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By David Mendosa

Last Update: January 2, 2003

Doctors hate it when their patients hand them reams of information downloaded from the Web about their medical condition. Half the time that information is bad, says Jack Jue Jr., MD, family physician at the University of California, Davis, Health System in Sacramento. Patients are fooled by sites that look fancy and expensive.

‘A new cultural…system is emerging.’

These doctors had better learn to deal with it. They need to collaborate with their Internet-savvy patients, say experts at the 14th National Forum on Quality Improvement in Health Care. Sponsored by the Institute for Healthcare Improvement, the forum took place in Orlando, Florida, last month.

Tom Ferguson, MD, suggests that doctors "take a quick read of their patients" in terms of their level of Internet research. An adjunct associate professor of consumer health informatics at the University of Texas Health Science Center in Houston, he is also the editor and publisher of "The Ferguson Report," a free e-mail newsletter about online health.

Dr. Ferguson says that in terms of their research skills, patients tend to fall along a continuum. At one end is someone who is a professional online researcher. At the other end is someone who has no medical or research savvy at all. Between those two extremes is a wide range of people with different levels of education, medical sophistication, and interest in participating in medical decisions. Doctors have to work with each type of patient differently.

"People in the lower range—the passive medical consumer—as you treated patients before," he says. "People in the middle range, you educate, and people in the upper range, you treat as you would a colleague."

Colleague? Yes, treat them like equals. That certainly would change the dynamics between doctor and patient. Dr. Ferguson would go so far as to say that often patients know more than their doctors.

That's especially true when people with diabetes get their treatment from a general practitioner. It may be less true when their doctor is a specialist in treating diabetes.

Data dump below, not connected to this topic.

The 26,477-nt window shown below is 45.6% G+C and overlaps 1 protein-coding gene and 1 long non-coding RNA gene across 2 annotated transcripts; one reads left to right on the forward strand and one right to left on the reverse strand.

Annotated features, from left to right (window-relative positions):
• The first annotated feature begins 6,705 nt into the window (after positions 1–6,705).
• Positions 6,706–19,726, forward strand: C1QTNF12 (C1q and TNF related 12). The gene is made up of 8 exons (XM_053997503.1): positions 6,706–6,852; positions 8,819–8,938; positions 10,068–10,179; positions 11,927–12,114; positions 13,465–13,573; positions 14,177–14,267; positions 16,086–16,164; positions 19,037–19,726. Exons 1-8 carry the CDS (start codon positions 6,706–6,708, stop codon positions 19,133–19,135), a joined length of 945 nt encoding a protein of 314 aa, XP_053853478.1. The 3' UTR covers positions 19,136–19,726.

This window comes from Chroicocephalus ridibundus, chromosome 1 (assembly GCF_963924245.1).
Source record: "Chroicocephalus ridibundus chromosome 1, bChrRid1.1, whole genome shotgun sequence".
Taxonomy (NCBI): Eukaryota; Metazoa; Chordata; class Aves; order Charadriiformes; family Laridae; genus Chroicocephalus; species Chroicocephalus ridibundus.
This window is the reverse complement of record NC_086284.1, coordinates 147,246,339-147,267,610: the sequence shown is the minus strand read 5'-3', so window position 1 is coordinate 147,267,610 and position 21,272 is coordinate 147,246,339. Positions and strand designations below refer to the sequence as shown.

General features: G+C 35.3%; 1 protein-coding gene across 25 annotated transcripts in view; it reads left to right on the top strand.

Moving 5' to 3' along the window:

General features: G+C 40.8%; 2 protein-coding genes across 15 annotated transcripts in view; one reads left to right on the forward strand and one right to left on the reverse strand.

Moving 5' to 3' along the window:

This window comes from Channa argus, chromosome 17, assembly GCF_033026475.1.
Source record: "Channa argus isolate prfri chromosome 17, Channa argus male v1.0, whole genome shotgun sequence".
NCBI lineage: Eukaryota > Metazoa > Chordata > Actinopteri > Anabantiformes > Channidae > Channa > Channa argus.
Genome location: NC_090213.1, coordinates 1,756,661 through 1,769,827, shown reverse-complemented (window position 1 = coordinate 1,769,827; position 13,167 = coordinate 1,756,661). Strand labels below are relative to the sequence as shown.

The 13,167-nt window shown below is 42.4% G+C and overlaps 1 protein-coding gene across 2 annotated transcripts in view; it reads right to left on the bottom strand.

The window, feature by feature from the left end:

"E-Patients are driving a health care revolution," Dr. Ferguson told the Forum on Quality Improvement in Health Care in a white paper on What e-Patients Can Teach Us About Health Care Reform." "The old, Industrial Age paradigm, in which health professionals were viewed as the exclusive source of medical knowledge and wisdom, is gradually giving way to a new, Information Age paradigm in which patients and family caregivers are also seen as potential managers and producers of health information and care. And since the cultural operating system of the former does not always effectively support the later, a new cultural operating system is emerging."

The numbers support Dr. Ferguson's thesis. The best current sources are the U.S. Department of Commerce's February 2002 report, "A Nation Online: How Americans are Expanding Their Use of the Internet", the Pew Internet Project's May 2002 report, "Vital Decisions", and The Harris Poll #21 of May 1, 2002, "Cyberchondriacs Update."

The Commerce Department's report says that two million Americans go online for the first time every month. Most of them use online health resources. In fact, the report says that six million of us use these health resources every day.

Dr. Ferguson and John Lester, his co-presenter at the health care forum, urged other doctors to capitalize on their patients' interest in taking care of their health and to direct them to sites formed by other patients. Mr. Lester is director of information systems at Massachusetts General Hospital' s neurology service. Despite the concerns of some doctors, "patients don't want to be doctors," Mr. Lester says. "They want to be better patients." 

The American Diabetes Association originally published this article on its Web site as one of my “About the Internet” columns.

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